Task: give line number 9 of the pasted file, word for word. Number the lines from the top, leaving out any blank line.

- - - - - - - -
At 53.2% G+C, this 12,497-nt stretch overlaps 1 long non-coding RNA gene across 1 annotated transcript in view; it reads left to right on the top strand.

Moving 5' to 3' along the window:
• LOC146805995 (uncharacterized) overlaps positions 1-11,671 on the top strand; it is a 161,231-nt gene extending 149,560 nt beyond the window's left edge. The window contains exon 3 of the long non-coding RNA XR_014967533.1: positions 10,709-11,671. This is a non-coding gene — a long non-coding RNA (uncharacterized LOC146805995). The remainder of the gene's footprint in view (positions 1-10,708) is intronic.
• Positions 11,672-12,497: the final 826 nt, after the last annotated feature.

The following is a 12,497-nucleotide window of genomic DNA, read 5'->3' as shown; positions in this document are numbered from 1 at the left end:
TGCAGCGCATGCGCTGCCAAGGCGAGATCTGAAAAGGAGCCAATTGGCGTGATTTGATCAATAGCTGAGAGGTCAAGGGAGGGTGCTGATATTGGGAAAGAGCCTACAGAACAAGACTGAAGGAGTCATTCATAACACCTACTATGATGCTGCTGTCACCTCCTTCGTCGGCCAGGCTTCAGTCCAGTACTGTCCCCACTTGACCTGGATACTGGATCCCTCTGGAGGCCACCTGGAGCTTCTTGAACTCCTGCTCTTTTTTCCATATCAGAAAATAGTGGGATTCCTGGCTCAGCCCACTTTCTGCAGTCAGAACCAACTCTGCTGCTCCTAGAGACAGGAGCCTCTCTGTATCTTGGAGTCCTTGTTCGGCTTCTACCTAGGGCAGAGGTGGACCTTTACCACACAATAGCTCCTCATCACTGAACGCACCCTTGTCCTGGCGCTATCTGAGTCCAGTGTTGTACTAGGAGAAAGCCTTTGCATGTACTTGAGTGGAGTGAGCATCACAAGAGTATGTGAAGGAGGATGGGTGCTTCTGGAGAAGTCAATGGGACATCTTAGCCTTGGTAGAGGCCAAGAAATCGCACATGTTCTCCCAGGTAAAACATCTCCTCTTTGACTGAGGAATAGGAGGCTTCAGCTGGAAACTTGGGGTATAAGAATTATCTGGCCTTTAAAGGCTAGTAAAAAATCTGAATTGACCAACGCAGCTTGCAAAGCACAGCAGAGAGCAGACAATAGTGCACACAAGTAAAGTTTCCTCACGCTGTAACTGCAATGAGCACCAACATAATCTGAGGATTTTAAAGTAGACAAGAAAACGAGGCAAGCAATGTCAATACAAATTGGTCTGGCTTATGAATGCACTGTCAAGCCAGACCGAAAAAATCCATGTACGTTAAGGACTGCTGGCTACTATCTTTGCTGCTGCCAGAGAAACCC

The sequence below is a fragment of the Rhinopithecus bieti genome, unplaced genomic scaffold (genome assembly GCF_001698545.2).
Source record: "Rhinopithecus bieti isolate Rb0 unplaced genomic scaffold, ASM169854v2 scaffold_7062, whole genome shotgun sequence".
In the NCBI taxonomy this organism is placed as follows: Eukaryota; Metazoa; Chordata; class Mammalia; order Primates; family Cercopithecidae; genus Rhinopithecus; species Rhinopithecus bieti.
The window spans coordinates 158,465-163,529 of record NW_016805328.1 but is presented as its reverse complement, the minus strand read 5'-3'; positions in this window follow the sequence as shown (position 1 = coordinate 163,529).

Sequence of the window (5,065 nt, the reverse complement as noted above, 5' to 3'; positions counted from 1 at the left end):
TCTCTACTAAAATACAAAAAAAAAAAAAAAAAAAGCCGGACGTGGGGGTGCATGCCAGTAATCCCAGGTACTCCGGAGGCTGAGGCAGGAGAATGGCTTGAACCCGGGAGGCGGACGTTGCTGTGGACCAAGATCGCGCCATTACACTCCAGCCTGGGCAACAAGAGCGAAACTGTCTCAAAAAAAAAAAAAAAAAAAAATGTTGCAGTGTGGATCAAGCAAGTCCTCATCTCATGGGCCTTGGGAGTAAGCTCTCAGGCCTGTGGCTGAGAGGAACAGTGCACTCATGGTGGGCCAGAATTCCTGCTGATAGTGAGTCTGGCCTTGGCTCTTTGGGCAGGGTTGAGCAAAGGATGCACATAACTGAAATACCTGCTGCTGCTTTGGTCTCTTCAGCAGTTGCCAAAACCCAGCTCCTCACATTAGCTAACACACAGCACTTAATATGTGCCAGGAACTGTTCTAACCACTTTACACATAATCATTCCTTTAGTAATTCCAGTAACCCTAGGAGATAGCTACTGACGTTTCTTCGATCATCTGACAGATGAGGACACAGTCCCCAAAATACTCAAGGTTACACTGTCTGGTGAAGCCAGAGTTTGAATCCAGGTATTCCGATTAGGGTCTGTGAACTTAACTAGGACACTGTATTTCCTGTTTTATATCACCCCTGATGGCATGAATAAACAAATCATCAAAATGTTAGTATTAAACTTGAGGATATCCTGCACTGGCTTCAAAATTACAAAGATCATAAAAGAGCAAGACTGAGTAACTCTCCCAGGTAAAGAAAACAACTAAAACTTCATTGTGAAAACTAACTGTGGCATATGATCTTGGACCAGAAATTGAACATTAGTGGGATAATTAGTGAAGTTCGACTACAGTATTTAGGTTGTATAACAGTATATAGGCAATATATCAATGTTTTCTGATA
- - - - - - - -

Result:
In the NCBI taxonomy this organism is placed as follows: Eukaryota; Metazoa; Chordata; class Mammalia; order Primates; family Cercopithecidae; genus Rhinopithecus; species Rhinopithecus bieti.